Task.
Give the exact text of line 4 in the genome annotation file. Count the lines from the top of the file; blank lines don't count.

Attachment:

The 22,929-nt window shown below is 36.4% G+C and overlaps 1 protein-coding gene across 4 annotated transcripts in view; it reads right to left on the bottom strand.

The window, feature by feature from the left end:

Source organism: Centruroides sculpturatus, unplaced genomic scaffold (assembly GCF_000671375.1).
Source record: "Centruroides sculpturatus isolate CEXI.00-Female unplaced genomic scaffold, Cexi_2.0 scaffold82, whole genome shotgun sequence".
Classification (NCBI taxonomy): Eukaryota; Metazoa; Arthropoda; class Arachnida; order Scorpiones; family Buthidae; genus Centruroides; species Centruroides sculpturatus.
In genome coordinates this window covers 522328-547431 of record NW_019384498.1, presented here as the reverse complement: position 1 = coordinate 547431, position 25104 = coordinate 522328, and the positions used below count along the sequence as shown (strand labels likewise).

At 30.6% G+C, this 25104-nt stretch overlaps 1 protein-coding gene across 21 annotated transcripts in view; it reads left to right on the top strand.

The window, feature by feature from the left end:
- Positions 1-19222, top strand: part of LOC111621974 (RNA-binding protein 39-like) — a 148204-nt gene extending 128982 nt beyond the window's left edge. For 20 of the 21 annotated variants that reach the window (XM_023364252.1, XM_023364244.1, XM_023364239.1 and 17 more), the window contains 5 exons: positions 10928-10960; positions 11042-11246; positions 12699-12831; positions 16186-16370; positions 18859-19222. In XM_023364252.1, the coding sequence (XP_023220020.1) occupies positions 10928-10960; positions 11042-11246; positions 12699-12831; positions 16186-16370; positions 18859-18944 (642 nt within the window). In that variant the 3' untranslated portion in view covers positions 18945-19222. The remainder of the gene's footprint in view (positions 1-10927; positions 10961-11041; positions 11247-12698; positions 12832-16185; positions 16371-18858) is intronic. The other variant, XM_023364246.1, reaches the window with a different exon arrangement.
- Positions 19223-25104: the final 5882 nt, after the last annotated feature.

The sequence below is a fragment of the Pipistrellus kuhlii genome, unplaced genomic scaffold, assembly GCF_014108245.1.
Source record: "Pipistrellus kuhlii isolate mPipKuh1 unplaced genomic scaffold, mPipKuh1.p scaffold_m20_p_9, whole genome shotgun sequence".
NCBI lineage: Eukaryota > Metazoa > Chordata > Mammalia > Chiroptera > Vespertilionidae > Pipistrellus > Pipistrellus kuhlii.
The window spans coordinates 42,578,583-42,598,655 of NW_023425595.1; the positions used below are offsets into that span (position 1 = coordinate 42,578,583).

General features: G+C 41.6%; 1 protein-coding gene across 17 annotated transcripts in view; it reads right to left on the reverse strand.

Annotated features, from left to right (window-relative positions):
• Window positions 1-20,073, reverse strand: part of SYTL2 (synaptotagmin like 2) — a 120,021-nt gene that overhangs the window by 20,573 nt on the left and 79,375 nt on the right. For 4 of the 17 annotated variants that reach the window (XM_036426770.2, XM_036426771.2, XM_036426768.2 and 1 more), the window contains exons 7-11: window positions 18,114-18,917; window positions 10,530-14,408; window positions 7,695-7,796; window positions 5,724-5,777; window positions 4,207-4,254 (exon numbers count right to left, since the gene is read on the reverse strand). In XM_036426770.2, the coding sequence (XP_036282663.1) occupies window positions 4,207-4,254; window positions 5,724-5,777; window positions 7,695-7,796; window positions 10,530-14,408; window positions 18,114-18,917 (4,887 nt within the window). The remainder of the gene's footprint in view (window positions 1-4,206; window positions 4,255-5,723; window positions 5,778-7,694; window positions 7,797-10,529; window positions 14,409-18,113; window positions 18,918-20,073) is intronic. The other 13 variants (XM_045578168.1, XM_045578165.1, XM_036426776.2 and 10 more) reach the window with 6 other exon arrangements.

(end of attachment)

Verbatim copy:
Source record: "Centruroides sculpturatus isolate CEXI.00-Female unplaced genomic scaffold, Cexi_2.0 scaffold82, whole genome shotgun sequence".